Monday, October 23, 2006

The Swamping Argument

Since my commentary was rather syncopated I thought I'd paste part of my recent post on the University Sterling's Value Project Blog here.

First, a little background:

The Swamping Argument is specifically meant to falsify the following naïve attempt to designate a method for explaining the value of knowledge over true belief.

(*) Find some property P which distinguishes knowledge from true belief and has value. Then surely EV(TB+P) > EV(TB).

But this is doomed to failure for P such that the *only* value P has is as a means to TB (thus my “pure-means”). The idea is that the property having been reliably formed is such a property.
My bottom line diagnosis is that Kristoffer was confusing the value of a *process* with the value of a *belief* which is the target of the Swamping Argument. In it's barest bones, the Swamping Argument can be put forward as an explanatory argument:

Datum: Necessarily, for any two true beliefs B1 and B2, if B1 is known and B2 is not, then EV(B1) > EV(B2.) [Technically it could be run as an existential claim, but then it's not a very interesting thesis.]
Reliabilism can't explain this datum for all that R-ism has to add to B1 is that it is R-formed. But that's only valuable as a means to truth, so given that we've got truth already ex hypothesi, so it doesn't actually add new value.

Now the comments where I take fairly seriously one suggestion.


This weekend at the 4th Biennial Rochester Graduate Epistemology Conference, I commented on a paper "An Argument Against Swamping" by Kristoffer Ahlstrom from the University of Gothenburg, Sweden.

He said there are very few epistemologists in Sweden, so I'm glad that a significant percentage of them (him!) are working on value-driven epistemology.

Having said that, there seems to be a misconception that advocates of the swamping argument against reliabilist theories of knowledge can't hold that reliable belief forming processes are valuable. I've run into this a surprising number of times, even among people able to formulate a reasonable version of the swamping argument.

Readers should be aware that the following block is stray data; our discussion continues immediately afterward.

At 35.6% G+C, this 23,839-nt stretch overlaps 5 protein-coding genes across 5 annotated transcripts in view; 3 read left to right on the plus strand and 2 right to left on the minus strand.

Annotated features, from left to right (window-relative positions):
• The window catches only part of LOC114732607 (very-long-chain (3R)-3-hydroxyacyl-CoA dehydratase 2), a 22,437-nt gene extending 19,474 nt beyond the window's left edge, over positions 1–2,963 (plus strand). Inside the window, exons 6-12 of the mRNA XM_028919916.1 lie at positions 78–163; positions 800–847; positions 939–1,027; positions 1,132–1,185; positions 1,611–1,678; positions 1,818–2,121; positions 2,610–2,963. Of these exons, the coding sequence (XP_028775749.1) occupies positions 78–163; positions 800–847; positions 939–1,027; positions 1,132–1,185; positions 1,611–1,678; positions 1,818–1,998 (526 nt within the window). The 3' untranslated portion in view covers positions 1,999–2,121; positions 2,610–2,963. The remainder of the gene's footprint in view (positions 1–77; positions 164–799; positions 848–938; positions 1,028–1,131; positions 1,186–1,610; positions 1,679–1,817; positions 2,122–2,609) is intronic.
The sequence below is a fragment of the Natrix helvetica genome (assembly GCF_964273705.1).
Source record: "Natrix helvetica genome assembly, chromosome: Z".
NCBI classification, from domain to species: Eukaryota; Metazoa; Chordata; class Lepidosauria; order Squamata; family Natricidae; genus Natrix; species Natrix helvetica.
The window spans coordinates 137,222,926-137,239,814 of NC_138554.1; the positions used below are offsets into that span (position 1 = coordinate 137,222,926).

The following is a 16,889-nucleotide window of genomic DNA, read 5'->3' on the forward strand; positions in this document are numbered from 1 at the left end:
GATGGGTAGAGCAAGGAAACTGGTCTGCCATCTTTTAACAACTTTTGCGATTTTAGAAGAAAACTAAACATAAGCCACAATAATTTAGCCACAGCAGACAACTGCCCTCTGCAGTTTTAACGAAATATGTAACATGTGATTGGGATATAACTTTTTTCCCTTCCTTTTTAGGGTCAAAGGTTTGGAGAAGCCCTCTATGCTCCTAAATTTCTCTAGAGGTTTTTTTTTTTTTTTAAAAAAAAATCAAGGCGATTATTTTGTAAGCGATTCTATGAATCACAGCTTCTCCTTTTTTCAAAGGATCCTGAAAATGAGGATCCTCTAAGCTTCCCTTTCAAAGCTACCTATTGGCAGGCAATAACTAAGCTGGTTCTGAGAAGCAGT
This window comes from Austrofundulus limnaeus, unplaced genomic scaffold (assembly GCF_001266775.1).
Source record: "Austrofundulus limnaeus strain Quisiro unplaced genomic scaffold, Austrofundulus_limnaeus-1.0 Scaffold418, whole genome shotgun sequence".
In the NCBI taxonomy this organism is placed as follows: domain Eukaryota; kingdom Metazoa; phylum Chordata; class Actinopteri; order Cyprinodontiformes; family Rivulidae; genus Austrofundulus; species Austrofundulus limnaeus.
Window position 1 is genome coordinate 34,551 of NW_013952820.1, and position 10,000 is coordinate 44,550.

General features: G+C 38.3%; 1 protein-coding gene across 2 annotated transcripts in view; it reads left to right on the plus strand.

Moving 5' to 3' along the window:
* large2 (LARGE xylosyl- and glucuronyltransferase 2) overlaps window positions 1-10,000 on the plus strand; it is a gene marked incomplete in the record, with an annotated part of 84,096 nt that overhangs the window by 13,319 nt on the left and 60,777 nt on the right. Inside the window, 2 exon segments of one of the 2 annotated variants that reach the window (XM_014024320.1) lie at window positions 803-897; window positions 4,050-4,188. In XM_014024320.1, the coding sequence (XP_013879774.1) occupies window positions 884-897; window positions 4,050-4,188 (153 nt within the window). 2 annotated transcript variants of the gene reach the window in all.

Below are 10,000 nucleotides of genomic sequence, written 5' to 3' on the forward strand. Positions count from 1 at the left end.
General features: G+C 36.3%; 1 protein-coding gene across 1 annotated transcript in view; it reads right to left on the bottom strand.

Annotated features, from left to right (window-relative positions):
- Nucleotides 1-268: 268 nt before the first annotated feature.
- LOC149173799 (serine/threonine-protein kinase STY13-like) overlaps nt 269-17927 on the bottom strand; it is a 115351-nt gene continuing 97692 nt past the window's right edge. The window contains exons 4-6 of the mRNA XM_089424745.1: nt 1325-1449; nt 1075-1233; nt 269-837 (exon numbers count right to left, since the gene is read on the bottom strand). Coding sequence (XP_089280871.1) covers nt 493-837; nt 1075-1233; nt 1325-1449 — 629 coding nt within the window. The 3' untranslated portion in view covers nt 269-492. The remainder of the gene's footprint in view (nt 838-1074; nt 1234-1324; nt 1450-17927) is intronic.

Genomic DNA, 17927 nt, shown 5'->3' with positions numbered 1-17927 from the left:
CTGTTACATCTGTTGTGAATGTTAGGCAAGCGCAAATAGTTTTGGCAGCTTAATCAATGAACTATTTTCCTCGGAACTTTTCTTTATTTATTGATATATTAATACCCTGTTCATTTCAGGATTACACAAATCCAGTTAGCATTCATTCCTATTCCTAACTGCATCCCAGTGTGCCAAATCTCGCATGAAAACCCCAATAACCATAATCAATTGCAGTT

I want my belief to have the property of having been formed by reliable belief-forming processes. So I value such processes. What's more, I value them precisely in virtue of my desire to have true beliefs, for it might reasonably be thought that forming beliefs according to such methods is likely to result in my having some more true beliefs (it might even be true by definition).

Still, for any *given* belief, if I know that it's true, what do I care how it was formed? Well, I might care, but not *merely* from the standpoint of my desire to have true beliefs. This seems to me to be the point of Jon's Two Lists Argument (VK, 45-48).

Having said *that* there is an interesting idea suggested by Ahlstrom which few will like, but to which I'm actually somewhat receptive to in other contexts. Ahlstom seemed to want to argue that there was some independent value in the property having been formed by a reliable belief forming process which accrues to a belief B having that property in virtue of that property's having the following property: being such that most instantiations of it are true. Let's call this higher-order property P*.

On the face of it, it doesn't seem like the value of that property can "seep down into" the object-level instantiation. The target belief just is true and an instantiation of P* which has has nothing clear to do with other instantiations of P* which may or may not be true. But consider this example of a common phenomenon: I take especial pleasure in the fact that I'm going to the same grad school as Marshal Swain, Peter van Inwagen, et al (and where Richard Taylor and Keith Lehrer taught). This will no doubt strike most as just pure irrationality, but it's not *abundantly* clear to me that there isn't something to such thinking.

One might think that schools which have good M&E faculty/students will continue to do so (it's certainly been true in this case!). But w.r.t token faculty/students this can at best underwrite the expectation that they are likely to be good at M&E (no comments!). And one might think that processes or agents that have been reliable in the past are likely to continue to be reliable in the future. Still, this can at best underwrite the expectation that the next belief token will be true. So it seems to me at this point that the phenomenon sociologists call "basking in the reflective glory" are, at best, grounds for expectation of some target property which the Swamping Argument shows don't help solve the Meno Problem.

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